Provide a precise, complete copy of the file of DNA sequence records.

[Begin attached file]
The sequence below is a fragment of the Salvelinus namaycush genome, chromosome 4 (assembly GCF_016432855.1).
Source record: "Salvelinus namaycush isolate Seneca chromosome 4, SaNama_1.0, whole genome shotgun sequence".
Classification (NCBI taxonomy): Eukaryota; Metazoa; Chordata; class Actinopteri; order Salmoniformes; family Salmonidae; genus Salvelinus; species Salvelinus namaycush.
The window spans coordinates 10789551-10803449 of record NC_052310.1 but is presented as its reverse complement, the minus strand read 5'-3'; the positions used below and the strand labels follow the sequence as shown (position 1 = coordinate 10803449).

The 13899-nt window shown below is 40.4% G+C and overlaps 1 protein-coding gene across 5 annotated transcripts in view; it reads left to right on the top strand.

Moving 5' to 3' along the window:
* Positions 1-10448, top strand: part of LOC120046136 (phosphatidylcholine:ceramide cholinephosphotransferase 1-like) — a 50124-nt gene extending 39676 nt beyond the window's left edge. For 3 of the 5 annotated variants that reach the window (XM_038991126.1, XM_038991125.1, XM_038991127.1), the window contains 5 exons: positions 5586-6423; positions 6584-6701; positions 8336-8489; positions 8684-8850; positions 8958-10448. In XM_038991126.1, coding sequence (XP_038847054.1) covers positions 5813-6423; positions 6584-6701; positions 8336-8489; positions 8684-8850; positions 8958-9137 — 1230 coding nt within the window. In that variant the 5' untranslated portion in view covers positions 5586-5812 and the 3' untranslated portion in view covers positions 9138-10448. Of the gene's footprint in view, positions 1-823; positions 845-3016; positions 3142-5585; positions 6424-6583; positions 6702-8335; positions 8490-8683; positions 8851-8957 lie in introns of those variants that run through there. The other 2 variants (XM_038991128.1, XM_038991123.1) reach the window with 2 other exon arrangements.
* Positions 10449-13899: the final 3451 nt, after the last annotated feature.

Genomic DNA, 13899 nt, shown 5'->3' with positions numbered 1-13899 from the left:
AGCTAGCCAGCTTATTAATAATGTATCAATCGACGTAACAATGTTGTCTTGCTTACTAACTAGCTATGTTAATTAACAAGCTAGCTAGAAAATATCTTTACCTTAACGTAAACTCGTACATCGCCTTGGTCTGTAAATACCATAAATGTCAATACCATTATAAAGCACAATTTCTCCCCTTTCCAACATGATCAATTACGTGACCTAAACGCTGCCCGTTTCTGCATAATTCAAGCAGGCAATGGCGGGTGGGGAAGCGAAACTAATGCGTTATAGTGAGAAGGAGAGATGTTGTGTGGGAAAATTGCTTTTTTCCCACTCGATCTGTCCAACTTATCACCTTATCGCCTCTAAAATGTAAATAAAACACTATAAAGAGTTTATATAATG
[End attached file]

The sequence below is a fragment of the Salvelinus namaycush genome, chromosome 4 (assembly GCF_016432855.1).
Source record: "Salvelinus namaycush isolate Seneca chromosome 4, SaNama_1.0, whole genome shotgun sequence".
Classification (NCBI taxonomy): Eukaryota; Metazoa; Chordata; class Actinopteri; order Salmoniformes; family Salmonidae; genus Salvelinus; species Salvelinus namaycush.
The window spans coordinates 10789551-10803449 of record NC_052310.1 but is presented as its reverse complement, the minus strand read 5'-3'; the positions used below and the strand labels follow the sequence as shown (position 1 = coordinate 10803449).

The 13899-nt window shown below is 40.4% G+C and overlaps 1 protein-coding gene across 5 annotated transcripts in view; it reads left to right on the top strand.

Moving 5' to 3' along the window:
* Positions 1-10448, top strand: part of LOC120046136 (phosphatidylcholine:ceramide cholinephosphotransferase 1-like) — a 50124-nt gene extending 39676 nt beyond the window's left edge. For 3 of the 5 annotated variants that reach the window (XM_038991126.1, XM_038991125.1, XM_038991127.1), the window contains 5 exons: positions 5586-6423; positions 6584-6701; positions 8336-8489; positions 8684-8850; positions 8958-10448. In XM_038991126.1, coding sequence (XP_038847054.1) covers positions 5813-6423; positions 6584-6701; positions 8336-8489; positions 8684-8850; positions 8958-9137 — 1230 coding nt within the window. In that variant the 5' untranslated portion in view covers positions 5586-5812 and the 3' untranslated portion in view covers positions 9138-10448. Of the gene's footprint in view, positions 1-823; positions 845-3016; positions 3142-5585; positions 6424-6583; positions 6702-8335; positions 8490-8683; positions 8851-8957 lie in introns of those variants that run through there. The other 2 variants (XM_038991128.1, XM_038991123.1) reach the window with 2 other exon arrangements.
* Positions 10449-13899: the final 3451 nt, after the last annotated feature.

Genomic DNA, 13899 nt, shown 5'->3' with positions numbered 1-13899 from the left:
AGCTAGCCAGCTTATTAATAATGTATCAATCGACGTAACAATGTTGTCTTGCTTACTAACTAGCTATGTTAATTAACAAGCTAGCTAGAAAATATCTTTACCTTAACGTAAACTCGTACATCGCCTTGGTCTGTAAATACCATAAATGTCAATACCATTATAAAGCACAATTTCTCCCCTTTCCAACATGATCAATTACGTGACCTAAACGCTGCCCGTTTCTGCATAATTCAAGCAGGCAATGGCGGGTGGGGAAGCGAAACTAATGCGTTATAGTGAGAAGGAGAGATGTTGTGTGGGAAAATTGCTTTTTTCCCACTCGATCTGTCCAACTTATCACCTTATCGCCTCTAAAATGTAAATAAAACACTATAAAGAGTTTATATAATG